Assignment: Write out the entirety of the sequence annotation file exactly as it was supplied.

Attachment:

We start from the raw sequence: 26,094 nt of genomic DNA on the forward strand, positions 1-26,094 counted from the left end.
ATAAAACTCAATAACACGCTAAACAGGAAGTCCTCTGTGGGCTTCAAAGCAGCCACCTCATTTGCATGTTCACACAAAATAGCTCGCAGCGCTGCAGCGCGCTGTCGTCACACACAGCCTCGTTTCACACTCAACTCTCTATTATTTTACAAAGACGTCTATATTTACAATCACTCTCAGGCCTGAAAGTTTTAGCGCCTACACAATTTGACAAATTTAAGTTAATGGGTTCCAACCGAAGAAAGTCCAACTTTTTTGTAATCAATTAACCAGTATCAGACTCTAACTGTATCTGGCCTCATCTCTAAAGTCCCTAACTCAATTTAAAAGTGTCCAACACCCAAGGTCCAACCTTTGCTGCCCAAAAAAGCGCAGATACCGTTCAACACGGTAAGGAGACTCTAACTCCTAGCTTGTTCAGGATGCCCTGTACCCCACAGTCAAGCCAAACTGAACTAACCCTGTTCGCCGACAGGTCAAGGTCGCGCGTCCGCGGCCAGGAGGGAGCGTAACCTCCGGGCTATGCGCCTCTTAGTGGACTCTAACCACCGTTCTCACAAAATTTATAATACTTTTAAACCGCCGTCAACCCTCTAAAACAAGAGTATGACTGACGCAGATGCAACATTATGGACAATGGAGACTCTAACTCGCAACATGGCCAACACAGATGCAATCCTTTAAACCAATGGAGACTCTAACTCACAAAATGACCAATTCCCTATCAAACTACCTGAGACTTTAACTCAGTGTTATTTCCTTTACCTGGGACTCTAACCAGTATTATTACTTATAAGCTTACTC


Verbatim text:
We start from the raw sequence: 26,094 nt of genomic DNA on the forward strand, positions 1-26,094 counted from the left end.
ATAAAACTCAATAACACGCTAAACAGGAAGTCCTCTGTGGGCTTCAAAGCAGCCACCTCATTTGCATGTTCACACAAAATAGCTCGCAGCGCTGCAGCGCGCTGTCGTCACACACAGCCTCGTTTCACACTCAACTCTCTATTATTTTACAAAGACGTCTATATTTACAATCACTCTCAGGCCTGAAAGTTTTAGCGCCTACACAATTTGACAAATTTAAGTTAATGGGTTCCAACCGAAGAAAGTCCAACTTTTTTGTAATCAATTAACCAGTATCAGACTCTAACTGTATCTGGCCTCATCTCTAAAGTCCCTAACTCAATTTAAAAGTGTCCAACACCCAAGGTCCAACCTTTGCTGCCCAAAAAAGCGCAGATACCGTTCAACACGGTAAGGAGACTCTAACTCCTAGCTTGTTCAGGATGCCCTGTACCCCACAGTCAAGCCAAACTGAACTAACCCTGTTCGCCGACAGGTCAAGGTCGCGCGTCCGCGGCCAGGAGGGAGCGTAACCTCCGGGCTATGCGCCTCTTAGTGGACTCTAACCACCGTTCTCACAAAATTTATAATACTTTTAAACCGCCGTCAACCCTCTAAAACAAGAGTATGACTGACGCAGATGCAACATTATGGACAATGGAGACTCTAACTCGCAACATGGCCAACACAGATGCAATCCTTTAAACCAATGGAGACTCTAACTCACAAAATGACCAATTCCCTATCAAACTACCTGAGACTTTAACTCAGTGTTATTTCCTTTACCTGGGACTCTAACCAGTATTATTACTTATAAGCTTACTC